I see, the iranians are all right, they are the good guys after all. They do not kill the gays, they only kill the "sodomists". Important difference, if you are gay and have sex, you are sentenced to death. If you have oral sex with a partner of the opposite sex, you are sentenced to death. The wonderful world of Sharia.
    Last edited by Howard Roark; July 20th, 2014 at 11:35 AM.
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    Quote Originally Posted by Harold14370 View Post
    Quote Originally Posted by Pong View Post
    Why would Iranian police ever get a sodomy case? I think - in practice - such cases where they actually have a person pressing charges likely warrants police intervention.
    Such cases like having a birthday party?
    There were two reported crackdowns in Esfahān (also spelled "Isfahan"), Iran's third-largest city. On May 10, 2007, Esfahān police arrested 87 people at a birthday party, including 80 suspected gay men, beating and detaining them through the weekend.[40] All but 17 of the men were released; those who remained in custody were believed to have been wearing women's clothing.[41] Photos of the beaten men were released by theToronto-based Iranian Railroad for Queer Refugees.[42] According to Human Rights Watch, in February 2008 police in Esfhan raided a party in a private home and arrested 30 men, who were held indefinitely without a lawyer on suspicion of homosexuality.
    LGBT rights in Iran - Wikipedia, the free encyclopedia

    Quote Originally Posted by Pong
    I'm not saying it's easy to be gay in Iran. But please respect the San Fransisco concept of "homosexual" does not fit all societies equally well. Heck, we also differ in our notions about heterosexuality.
    It looks to me like you have tolerance for other cultural beliefs only as long as it takes place in some foreign country. Liberals have got to insist that the Iranians support gay marriage. Otherwise they have a huge, gaping double standard.
    Too bad I can't get the "like" button to work.
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    Quote Originally Posted by Pong View Post
    the liberal argument for gay marriage is empty, because the liberal concept of marriage is empty. Note their divorce rate...
    Can you provide support for your right wing garbage?
    Here's one link that say's you're an absolute partisan moron.

    Divorce Rate Higher in Counties With More Conservative Protestants, Study Says
    "Should any political party attempt to abolish social security, unemployment insurance and eliminate labor laws and farm programs, you would not hear of that party again in our political history. There is a tiny splinter group, of course, that believes that you can do these things. Among them are a few Texas oil millionaires, and an occasional politician or businessman from other areas. Their number is negligible and they are stupid."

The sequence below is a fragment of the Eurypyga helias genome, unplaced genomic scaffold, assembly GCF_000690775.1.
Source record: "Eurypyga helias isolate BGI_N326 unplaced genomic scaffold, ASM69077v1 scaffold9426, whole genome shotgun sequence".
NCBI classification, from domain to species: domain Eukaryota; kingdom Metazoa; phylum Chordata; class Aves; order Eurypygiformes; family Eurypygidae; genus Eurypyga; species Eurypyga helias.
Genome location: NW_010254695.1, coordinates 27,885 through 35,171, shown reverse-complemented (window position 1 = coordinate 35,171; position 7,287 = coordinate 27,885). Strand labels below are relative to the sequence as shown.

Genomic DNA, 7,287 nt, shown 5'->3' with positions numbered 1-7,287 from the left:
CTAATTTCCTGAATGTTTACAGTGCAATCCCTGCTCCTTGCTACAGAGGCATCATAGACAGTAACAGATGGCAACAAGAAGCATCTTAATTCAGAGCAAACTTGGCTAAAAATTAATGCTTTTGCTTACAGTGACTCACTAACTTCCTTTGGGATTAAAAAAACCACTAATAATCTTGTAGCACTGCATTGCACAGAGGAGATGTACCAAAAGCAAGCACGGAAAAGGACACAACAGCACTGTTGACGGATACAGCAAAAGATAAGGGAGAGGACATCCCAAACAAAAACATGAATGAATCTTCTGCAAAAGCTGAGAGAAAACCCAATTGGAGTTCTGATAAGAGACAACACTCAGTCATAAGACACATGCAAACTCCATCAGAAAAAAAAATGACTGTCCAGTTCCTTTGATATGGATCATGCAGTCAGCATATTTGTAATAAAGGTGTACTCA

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    Quote Originally Posted by grmpysmrf View Post
    Quote Originally Posted by Pong View Post
    the liberal argument for gay marriage is empty, because the liberal concept of marriage is empty. Note their divorce rate...
    Can you provide support for your right wing garbage?
    Here's one link that say's you're an absolute partisan moron.

    Divorce Rate Higher in Counties With More Conservative Protestants, Study Says
    Not the only source that shows this--it's shown in many others:
    Why Conservative Christians Divorce More Than Atheists

    absolute partisan moron.

    Whether you think it or not.... ease off. It doesn't help good conversations.
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    Quote Originally Posted by billvon View Post
    Quote Originally Posted by kojax View Post
    Anti-bigotry is fashionable right now. Society as a whole has decided that being a bigot is "wrong", and not being a bigot is "right".
    Pretty much, and that has usually (not always, but usually) been true. It's one of the better parts of our society.

    So is the idea here that it's ok to deliberately provoke your opposition if the ideal you are supporting agrees with everyone else's view of right and wrong?
    If "deliberately provoking" means breaking their windows, then absolutely not.
    If "deliberately provoking" means kissing your SO in public, then that is definitely OK.
    What if "deliberately provoking" means gathering together and listening to some guy in a white robe and hood giving a long, public rant about "them niggers" and waving a Confederate flag?



    But your view doesn't agree with everyone else's view of right and wrong, you are committing a crime by provoking your opposition?
    See above.
    Let us suppose that the people gathered around the guy in the white robe do absolutely nothing even remotely violent. Just stand there and cheer every time he drops the "n" word?